One of the aspects I have always enjoyed in Wilson’s music is his impressionistic side – even though a player who resonates with the deep history of the art form, he never baulks at going where the music takes him, whether an un-jazz place or not.
I have come late to the amazing playing of Sydney’s Michael Griffin. Walking into an Andrew Dickerson Quintet gig off the street I was floored by this pale young man utterly flying on that most nimble of the jazz horns – the alto. It seems I am just one in a long line of admirers, …
“…like all good modern art it asks to be listened to on its own terms. Yet it does not push away but creates a place for the listener to go and to explore as it happens. Unlike too much ‘experimental’ music, it includes; it does not exclude.”
The ishs/Allen Project has moved in a texturally tougher direction, bringing in electric bassist Paul Bonnington and brass player Ee Shan Pang. Yet this toughness gladly doesn’t bruise the music; it largely serves to add energy to the inherent exuberance of ish’s and Allen’s music.
The Voyage of Mary and William is Matt McMahon’s first recording of solo piano improvisation. In his illuminating liner notes to the CD, he describes the piano – a machine of wood, ivory and wire he remains obviously still smitten by – as ‘this wondrous invention’. The same descriptor could be applied to The Voyage of Mary and William. It is all invention and, yes, it is pretty bloody wondrous.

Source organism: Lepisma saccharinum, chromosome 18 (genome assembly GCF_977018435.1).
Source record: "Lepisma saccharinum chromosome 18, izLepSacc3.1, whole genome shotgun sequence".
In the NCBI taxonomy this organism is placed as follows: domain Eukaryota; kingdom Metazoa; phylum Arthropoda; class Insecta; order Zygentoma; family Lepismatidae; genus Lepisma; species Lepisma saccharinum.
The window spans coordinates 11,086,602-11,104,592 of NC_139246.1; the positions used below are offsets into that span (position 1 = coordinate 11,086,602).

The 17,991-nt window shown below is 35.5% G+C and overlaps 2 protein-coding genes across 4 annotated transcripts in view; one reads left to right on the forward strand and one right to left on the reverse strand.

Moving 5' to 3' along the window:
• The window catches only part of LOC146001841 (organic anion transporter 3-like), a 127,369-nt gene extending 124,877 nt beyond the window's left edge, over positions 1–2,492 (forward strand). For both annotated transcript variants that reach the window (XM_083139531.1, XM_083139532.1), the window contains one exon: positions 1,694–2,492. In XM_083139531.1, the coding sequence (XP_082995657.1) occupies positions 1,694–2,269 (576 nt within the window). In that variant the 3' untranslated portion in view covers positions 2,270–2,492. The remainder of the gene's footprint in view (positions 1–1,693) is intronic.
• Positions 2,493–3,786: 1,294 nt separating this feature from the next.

Outliers (Scrampion Records SCRAMP002) Casey Golden Trio Review by John Hardaker Outliers will be launched on Thursday 5 February 2015 at Venue 505, Sydney In many ways, the piano trio is to Jazz what drawing is to Art. It is the basic frame upon which much of the bigger colourful stuff is hung. It is …
What you can also hear is Daniel Susnjar’s easy dexterity and his knack of playing right inside the music.
Trombonist James Greening has always been one of our most joyful and joyous players. His very choice of instrument is joyful – the whinnying, hallelujah-ing of the trombone and the jovial flatulence of the sousaphone just bring a grin to your soul.
Swailing is as free as This is Always is restricted; it is as open as the quartet recording is closed. Swailing is the magpie, picking from electric Miles, Massenet and Fats; This is Always is the osprey, its eye fixed on the one prize.
And both are deliriously beautiful for all of these qualities and more.
‘…The Acronym Orchestra and many of their contemporaries joyfully celebrate and integrate and build upon the musical language of, and beyond, the jazz tradition – blues, gospel, jump, New Orleans, and even further back to Africa and the Middle East and both West and Eastern Europe.’